On the trade for Kirk Snyder

Associated Press on the Gerald Green trade: 
"We had kind of a logjam with the same type of player," coach Randy
Wittman said. "With (Randy) Foye coming back into the mix, we didn’t
have a lot of time there to play all those guys."
 
Wolves vice president of basketball operations Kevin McHale said he
still likes Green’s game, but he was "probably the furthest away from
readiness to play in NBA games" of all of Minnesota’s young talent.
Although Green was disappointed about his role, McHale praised his
professionalism in his short tenure with the club.
 
 
 
Green’s athleticism and on-target jump shot were
obvious when he stepped on the court. But so were his limitations: poor
shot selection and confusion about how to play the game.


Wolves vice president of basketball of operations
Kevin McHale said he was "99.9 percent" certain Green would not be on
the team next season, so a trade made sense rather than to lose Green
for nothing after his contract expires this summer.

 
 
 
Snyder, a physical 6-6 player Wittman projects at small forward, led
Nevada to its first NCAA tournament Sweet 16 in 2004, but the 16th
overall pick that summer has struggled to find his way in the NBA. A
restricted free agent this summer, he is with his fourth team four
seasons. He played nine games for the Rockets this season.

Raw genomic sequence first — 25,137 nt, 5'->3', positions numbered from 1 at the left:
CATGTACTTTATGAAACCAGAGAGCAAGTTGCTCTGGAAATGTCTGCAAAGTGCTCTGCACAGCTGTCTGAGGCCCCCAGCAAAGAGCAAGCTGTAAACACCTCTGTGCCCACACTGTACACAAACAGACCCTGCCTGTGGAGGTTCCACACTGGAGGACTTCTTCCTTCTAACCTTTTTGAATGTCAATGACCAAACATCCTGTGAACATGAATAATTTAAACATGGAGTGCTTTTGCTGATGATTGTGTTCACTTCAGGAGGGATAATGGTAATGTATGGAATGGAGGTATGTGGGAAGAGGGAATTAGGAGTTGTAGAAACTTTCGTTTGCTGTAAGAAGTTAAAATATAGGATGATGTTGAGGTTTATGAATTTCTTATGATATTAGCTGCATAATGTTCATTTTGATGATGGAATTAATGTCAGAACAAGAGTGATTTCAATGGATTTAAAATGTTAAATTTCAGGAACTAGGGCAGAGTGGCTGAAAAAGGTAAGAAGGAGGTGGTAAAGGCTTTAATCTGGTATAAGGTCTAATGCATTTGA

Asked if he considered the trade a gamble that might leave fans asking
three years from now why the Wolves dealt Green, McHale said, "It could
be. In three years, come see me."
 
  
 
The exchange appears to be a low-risk proposition for both the Rockets
and the Timberwolves. Because Snyder was seemingly deemed to be
expendable from day one and received rare bouts of playing time this
season, the Rockets could only expect very little in return. The fact
that Green was unable to see the court on one of the worst squads in
the NBA is a telling sign that the Rockets got exactly what they should
have anticipated, that is to say very little. Essentially, the trade
was a swap of undesirables for both teams, with both players able to
walk at season’s end.
 
 
 
Actually, I don’t really know how the deal went down, but the Timberwolves were able to ship one athletic wing buried at the end of the bench in Minnesota for an athletic wing buried at the end of the bench in Houston, plus they got a draft pick and some money out of it. Sounds like one of those infomercials where they keep throwing in extra knives to sweeten the deal.  
 
  
 
From TrueHoop:
Green not only played high school basketball in Houston, but was also
drafted by the Celtics back when current Houston GM Daryl Morey was a
key figure there.
TWolves Blog Staff

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